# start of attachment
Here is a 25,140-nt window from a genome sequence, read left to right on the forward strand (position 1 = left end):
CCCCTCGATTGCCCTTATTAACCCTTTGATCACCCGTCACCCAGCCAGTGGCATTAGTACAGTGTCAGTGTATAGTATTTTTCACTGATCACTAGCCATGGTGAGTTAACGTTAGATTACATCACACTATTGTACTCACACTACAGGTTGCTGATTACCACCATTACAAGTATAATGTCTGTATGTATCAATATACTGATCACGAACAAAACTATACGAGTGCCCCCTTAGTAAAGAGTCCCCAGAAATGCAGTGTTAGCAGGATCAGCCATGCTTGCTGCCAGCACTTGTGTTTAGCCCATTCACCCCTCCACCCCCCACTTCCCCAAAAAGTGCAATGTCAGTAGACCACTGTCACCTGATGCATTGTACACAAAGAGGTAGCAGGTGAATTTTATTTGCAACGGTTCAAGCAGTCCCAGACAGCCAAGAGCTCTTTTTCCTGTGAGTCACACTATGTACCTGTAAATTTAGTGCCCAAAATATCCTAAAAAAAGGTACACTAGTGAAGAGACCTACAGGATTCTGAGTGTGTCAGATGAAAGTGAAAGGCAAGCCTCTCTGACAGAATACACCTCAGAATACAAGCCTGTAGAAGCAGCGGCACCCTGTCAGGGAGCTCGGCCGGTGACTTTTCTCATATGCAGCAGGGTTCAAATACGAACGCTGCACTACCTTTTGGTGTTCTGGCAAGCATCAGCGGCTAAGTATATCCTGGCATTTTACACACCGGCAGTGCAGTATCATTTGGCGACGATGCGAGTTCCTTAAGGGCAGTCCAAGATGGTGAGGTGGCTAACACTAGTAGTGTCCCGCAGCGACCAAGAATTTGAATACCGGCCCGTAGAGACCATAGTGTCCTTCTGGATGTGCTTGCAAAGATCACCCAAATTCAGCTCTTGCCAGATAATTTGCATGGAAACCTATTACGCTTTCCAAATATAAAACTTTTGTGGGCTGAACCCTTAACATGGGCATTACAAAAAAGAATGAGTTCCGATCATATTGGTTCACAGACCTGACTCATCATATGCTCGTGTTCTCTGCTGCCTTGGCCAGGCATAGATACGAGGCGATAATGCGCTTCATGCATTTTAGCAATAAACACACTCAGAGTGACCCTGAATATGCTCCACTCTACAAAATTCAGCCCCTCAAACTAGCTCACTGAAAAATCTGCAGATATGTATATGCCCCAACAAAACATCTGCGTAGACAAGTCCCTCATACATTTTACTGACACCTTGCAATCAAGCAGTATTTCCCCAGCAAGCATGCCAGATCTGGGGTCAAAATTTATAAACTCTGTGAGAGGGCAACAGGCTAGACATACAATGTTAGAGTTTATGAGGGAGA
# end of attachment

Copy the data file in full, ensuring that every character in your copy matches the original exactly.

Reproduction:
Here is a 25,140-nt window from a genome sequence, read left to right on the forward strand (position 1 = left end):
CCCCTCGATTGCCCTTATTAACCCTTTGATCACCCGTCACCCAGCCAGTGGCATTAGTACAGTGTCAGTGTATAGTATTTTTCACTGATCACTAGCCATGGTGAGTTAACGTTAGATTACATCACACTATTGTACTCACACTACAGGTTGCTGATTACCACCATTACAAGTATAATGTCTGTATGTATCAATATACTGATCACGAACAAAACTATACGAGTGCCCCCTTAGTAAAGAGTCCCCAGAAATGCAGTGTTAGCAGGATCAGCCATGCTTGCTGCCAGCACTTGTGTTTAGCCCATTCACCCCTCCACCCCCCACTTCCCCAAAAAGTGCAATGTCAGTAGACCACTGTCACCTGATGCATTGTACACAAAGAGGTAGCAGGTGAATTTTATTTGCAACGGTTCAAGCAGTCCCAGACAGCCAAGAGCTCTTTTTCCTGTGAGTCACACTATGTACCTGTAAATTTAGTGCCCAAAATATCCTAAAAAAAGGTACACTAGTGAAGAGACCTACAGGATTCTGAGTGTGTCAGATGAAAGTGAAAGGCAAGCCTCTCTGACAGAATACACCTCAGAATACAAGCCTGTAGAAGCAGCGGCACCCTGTCAGGGAGCTCGGCCGGTGACTTTTCTCATATGCAGCAGGGTTCAAATACGAACGCTGCACTACCTTTTGGTGTTCTGGCAAGCATCAGCGGCTAAGTATATCCTGGCATTTTACACACCGGCAGTGCAGTATCATTTGGCGACGATGCGAGTTCCTTAAGGGCAGTCCAAGATGGTGAGGTGGCTAACACTAGTAGTGTCCCGCAGCGACCAAGAATTTGAATACCGGCCCGTAGAGACCATAGTGTCCTTCTGGATGTGCTTGCAAAGATCACCCAAATTCAGCTCTTGCCAGATAATTTGCATGGAAACCTATTACGCTTTCCAAATATAAAACTTTTGTGGGCTGAACCCTTAACATGGGCATTACAAAAAAGAATGAGTTCCGATCATATTGGTTCACAGACCTGACTCATCATATGCTCGTGTTCTCTGCTGCCTTGGCCAGGCATAGATACGAGGCGATAATGCGCTTCATGCATTTTAGCAATAAACACACTCAGAGTGACCCTGAATATGCTCCACTCTACAAAATTCAGCCCCTCAAACTAGCTCACTGAAAAATCTGCAGATATGTATATGCCCCAACAAAACATCTGCGTAGACAAGTCCCTCATACATTTTACTGACACCTTGCAATCAAGCAGTATTTCCCCAGCAAGCATGCCAGATCTGGGGTCAAAATTTATAAACTCTGTGAGAGGGCAACAGGCTAGACATACAATGTTAGAGTTTATGAGGGAGA